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Analysis - sequence proof

  1. Jul 21, 2010 #1
    1. The problem statement, all variables and given/known data

    I'm looking for a kick in the right direction of how to approach it from 1b onwards ('cos thankfully I can figure out 1a for myself). Please see the attached screenshot (I'm not good at making the formulas appear right).

    2. Relevant equations

    I'm really not sure. I've noticed looking back through the readings that the bit I've circled in b is one of the properties of the bisection process, e.g "the length of the interval is halved at each step". I'm wondering if this question is getting me to demonstrate that effect. Other thank that, this chapter covers intro to Bolzano-Weierstrass theorem, Cauchy sequences, and using these with the triangle inequality and a little bit of the telescoping property.

    3. The attempt at a solution

    Umm? I tried:
    Let sk+2 - 1/2(sk+1 + sk) for all k[tex]\geq[/tex]1 and suppose |sk+2 - sk+1|
    then |sk+2 - sk+1| = |1/2 (sk+1 - sk) - 1/2 (sk - sk-1)|
    but given k[tex]\geq[/tex]1, isn't sk-1 invalid? If k=1 then sk-1=s0 which isn't part of the sequence.
    So I stopped.
    then I thought how about then |sk+2 - sk+1| = |1/2 (sk+1 - sk) - sk+1|
    = |1/2(-sk+1 - sk)|
    but then the sk+1 is negative, and I couldn't think of a way of making just that bit positive.
    So I wondered if I was going about this completely the wrong way, and maybe I should be using the triangle inequality, except the answer isn't an inequality.
    Hence I'm stumped as to how to start in on this thing, so if someone could give me a push, that would be really helpful.

    Attached Files:

  2. jcsd
  3. Jul 21, 2010 #2


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    In order for that to make sense you would have to have [itex]k\ge 2[/itex] but that's okay- you can prove [itex]|s_{n+2}- s_{n+1}|= (1/2)|s_{n+1}- s_n|[/itex] for n= 1, that is, that [itex]|s_3- s_2|= (1/2)|s_2- s_1|[/itex], directly.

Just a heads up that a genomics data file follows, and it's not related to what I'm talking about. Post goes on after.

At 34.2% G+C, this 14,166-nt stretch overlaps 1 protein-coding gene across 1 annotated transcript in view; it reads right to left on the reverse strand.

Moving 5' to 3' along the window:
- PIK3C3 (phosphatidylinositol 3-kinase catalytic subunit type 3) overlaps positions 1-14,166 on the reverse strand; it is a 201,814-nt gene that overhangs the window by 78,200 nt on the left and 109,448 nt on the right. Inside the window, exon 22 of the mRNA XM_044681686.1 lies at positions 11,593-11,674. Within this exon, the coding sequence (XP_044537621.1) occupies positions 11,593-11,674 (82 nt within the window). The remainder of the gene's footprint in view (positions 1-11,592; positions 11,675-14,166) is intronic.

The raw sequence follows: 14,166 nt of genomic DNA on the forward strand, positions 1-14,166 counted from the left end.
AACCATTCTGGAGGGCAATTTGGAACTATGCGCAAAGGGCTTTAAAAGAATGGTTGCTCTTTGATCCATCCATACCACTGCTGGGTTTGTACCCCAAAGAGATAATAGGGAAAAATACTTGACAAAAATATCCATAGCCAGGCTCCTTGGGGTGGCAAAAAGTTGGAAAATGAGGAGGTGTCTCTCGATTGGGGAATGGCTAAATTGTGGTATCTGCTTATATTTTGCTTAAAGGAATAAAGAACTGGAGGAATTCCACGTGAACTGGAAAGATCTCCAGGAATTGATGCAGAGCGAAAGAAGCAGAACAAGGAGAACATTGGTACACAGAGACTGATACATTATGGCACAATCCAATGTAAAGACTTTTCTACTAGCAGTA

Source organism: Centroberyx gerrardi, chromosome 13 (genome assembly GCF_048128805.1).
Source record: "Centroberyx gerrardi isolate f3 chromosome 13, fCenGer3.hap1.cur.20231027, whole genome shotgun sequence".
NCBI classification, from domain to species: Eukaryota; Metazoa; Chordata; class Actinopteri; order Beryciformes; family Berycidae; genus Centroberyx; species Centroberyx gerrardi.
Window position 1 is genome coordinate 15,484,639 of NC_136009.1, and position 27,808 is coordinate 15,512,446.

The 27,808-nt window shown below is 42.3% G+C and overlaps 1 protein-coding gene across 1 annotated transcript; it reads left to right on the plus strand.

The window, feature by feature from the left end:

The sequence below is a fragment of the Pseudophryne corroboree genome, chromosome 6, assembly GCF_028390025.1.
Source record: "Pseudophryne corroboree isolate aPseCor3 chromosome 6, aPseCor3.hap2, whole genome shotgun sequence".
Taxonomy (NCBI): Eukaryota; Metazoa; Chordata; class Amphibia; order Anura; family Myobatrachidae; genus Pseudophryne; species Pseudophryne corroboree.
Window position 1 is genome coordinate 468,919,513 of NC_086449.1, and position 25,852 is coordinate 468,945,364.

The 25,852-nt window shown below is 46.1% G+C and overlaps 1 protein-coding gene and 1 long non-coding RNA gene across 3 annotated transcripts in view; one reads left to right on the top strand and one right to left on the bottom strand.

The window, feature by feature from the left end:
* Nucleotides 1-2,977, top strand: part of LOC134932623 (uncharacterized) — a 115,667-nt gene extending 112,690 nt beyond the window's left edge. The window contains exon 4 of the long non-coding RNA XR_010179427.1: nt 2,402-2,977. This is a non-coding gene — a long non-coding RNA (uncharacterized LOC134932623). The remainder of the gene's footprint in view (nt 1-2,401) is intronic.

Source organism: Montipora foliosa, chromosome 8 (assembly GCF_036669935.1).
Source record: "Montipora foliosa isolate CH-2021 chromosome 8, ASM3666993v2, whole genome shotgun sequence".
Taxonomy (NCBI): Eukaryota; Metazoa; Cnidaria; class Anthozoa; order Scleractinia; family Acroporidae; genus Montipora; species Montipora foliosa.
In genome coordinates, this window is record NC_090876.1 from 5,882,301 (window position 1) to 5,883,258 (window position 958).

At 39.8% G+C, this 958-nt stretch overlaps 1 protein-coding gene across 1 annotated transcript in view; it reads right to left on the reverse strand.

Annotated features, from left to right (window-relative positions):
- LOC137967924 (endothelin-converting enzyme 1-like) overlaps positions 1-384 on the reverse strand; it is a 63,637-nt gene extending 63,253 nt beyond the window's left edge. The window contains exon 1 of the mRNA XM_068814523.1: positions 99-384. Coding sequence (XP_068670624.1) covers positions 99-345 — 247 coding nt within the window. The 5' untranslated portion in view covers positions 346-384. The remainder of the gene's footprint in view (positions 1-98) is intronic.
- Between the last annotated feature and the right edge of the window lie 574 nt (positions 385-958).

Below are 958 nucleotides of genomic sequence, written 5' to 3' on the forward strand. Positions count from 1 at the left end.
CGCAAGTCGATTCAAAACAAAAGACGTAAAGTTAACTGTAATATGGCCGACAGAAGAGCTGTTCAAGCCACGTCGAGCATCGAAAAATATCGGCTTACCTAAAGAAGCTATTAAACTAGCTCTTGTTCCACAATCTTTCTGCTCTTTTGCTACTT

4. Jul 21, 2010 #3


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    Homework Helper

    Take the modulus and you have what they're asking you.
  5. Jul 21, 2010 #4


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    This is a nice question by the way, we never had such nice questions when I was studying analysis.
  6. Jul 21, 2010 #5
    Oh yeah. Ack! I've been doing my head in over a typo! :blushing: Thanks.
  7. Jul 21, 2010 #6
    Directly as in the same way as below (i.e. without my + becoming a -), or by calculating the s3 and s2 explicitly, or some other way?
    Last edited: Jul 21, 2010
  8. Jul 21, 2010 #7


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    As HallsOfIvy says, you can get the first few terms by calculating explicitly (I would recommend this). This is the first part of the induction process, you have to say what values of k for equation is valid for and then complete the proof.

    It's not that hard if you've done induction before.
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